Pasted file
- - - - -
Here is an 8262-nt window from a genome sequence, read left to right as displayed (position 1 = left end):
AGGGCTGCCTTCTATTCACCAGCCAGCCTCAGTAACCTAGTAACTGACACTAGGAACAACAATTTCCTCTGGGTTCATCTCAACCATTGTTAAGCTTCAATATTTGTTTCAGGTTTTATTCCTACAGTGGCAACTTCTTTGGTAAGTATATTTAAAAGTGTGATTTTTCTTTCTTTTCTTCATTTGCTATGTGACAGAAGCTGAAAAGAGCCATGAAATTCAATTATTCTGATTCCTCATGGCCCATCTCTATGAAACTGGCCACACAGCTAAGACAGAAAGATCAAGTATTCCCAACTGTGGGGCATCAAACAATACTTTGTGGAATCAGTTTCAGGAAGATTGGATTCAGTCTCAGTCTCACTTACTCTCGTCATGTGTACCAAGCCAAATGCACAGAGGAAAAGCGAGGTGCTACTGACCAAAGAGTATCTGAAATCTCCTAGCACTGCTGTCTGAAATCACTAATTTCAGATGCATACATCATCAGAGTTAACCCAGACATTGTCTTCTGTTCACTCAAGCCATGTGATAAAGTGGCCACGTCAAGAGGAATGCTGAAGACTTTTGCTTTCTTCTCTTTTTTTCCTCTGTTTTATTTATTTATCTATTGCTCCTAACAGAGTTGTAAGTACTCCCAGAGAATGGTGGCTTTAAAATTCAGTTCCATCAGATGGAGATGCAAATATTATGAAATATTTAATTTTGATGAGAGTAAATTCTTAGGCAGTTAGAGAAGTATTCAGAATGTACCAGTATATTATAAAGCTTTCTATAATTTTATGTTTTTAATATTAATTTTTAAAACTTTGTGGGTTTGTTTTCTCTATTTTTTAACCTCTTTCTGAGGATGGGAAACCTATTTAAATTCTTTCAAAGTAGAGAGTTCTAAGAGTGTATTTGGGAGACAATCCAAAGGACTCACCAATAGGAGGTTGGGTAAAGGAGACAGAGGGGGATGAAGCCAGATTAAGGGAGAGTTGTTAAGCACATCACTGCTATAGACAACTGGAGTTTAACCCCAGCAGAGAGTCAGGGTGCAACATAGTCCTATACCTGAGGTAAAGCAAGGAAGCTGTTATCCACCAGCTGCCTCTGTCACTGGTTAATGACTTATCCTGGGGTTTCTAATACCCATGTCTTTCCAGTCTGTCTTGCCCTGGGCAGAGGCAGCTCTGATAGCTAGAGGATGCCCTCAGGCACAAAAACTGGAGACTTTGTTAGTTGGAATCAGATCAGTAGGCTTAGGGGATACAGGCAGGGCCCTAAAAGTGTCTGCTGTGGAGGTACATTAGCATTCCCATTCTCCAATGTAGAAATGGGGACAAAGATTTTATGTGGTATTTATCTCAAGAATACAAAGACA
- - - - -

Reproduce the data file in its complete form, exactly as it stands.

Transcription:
Here is an 8262-nt window from a genome sequence, read left to right as displayed (position 1 = left end):
AGGGCTGCCTTCTATTCACCAGCCAGCCTCAGTAACCTAGTAACTGACACTAGGAACAACAATTTCCTCTGGGTTCATCTCAACCATTGTTAAGCTTCAATATTTGTTTCAGGTTTTATTCCTACAGTGGCAACTTCTTTGGTAAGTATATTTAAAAGTGTGATTTTTCTTTCTTTTCTTCATTTGCTATGTGACAGAAGCTGAAAAGAGCCATGAAATTCAATTATTCTGATTCCTCATGGCCCATCTCTATGAAACTGGCCACACAGCTAAGACAGAAAGATCAAGTATTCCCAACTGTGGGGCATCAAACAATACTTTGTGGAATCAGTTTCAGGAAGATTGGATTCAGTCTCAGTCTCACTTACTCTCGTCATGTGTACCAAGCCAAATGCACAGAGGAAAAGCGAGGTGCTACTGACCAAAGAGTATCTGAAATCTCCTAGCACTGCTGTCTGAAATCACTAATTTCAGATGCATACATCATCAGAGTTAACCCAGACATTGTCTTCTGTTCACTCAAGCCATGTGATAAAGTGGCCACGTCAAGAGGAATGCTGAAGACTTTTGCTTTCTTCTCTTTTTTTCCTCTGTTTTATTTATTTATCTATTGCTCCTAACAGAGTTGTAAGTACTCCCAGAGAATGGTGGCTTTAAAATTCAGTTCCATCAGATGGAGATGCAAATATTATGAAATATTTAATTTTGATGAGAGTAAATTCTTAGGCAGTTAGAGAAGTATTCAGAATGTACCAGTATATTATAAAGCTTTCTATAATTTTATGTTTTTAATATTAATTTTTAAAACTTTGTGGGTTTGTTTTCTCTATTTTTTAACCTCTTTCTGAGGATGGGAAACCTATTTAAATTCTTTCAAAGTAGAGAGTTCTAAGAGTGTATTTGGGAGACAATCCAAAGGACTCACCAATAGGAGGTTGGGTAAAGGAGACAGAGGGGGATGAAGCCAGATTAAGGGAGAGTTGTTAAGCACATCACTGCTATAGACAACTGGAGTTTAACCCCAGCAGAGAGTCAGGGTGCAACATAGTCCTATACCTGAGGTAAAGCAAGGAAGCTGTTATCCACCAGCTGCCTCTGTCACTGGTTAATGACTTATCCTGGGGTTTCTAATACCCATGTCTTTCCAGTCTGTCTTGCCCTGGGCAGAGGCAGCTCTGATAGCTAGAGGATGCCCTCAGGCACAAAAACTGGAGACTTTGTTAGTTGGAATCAGATCAGTAGGCTTAGGGGATACAGGCAGGGCCCTAAAAGTGTCTGCTGTGGAGGTACATTAGCATTCCCATTCTCCAATGTAGAAATGGGGACAAAGATTTTATGTGGTATTTATCTCAAGAATACAAAGACA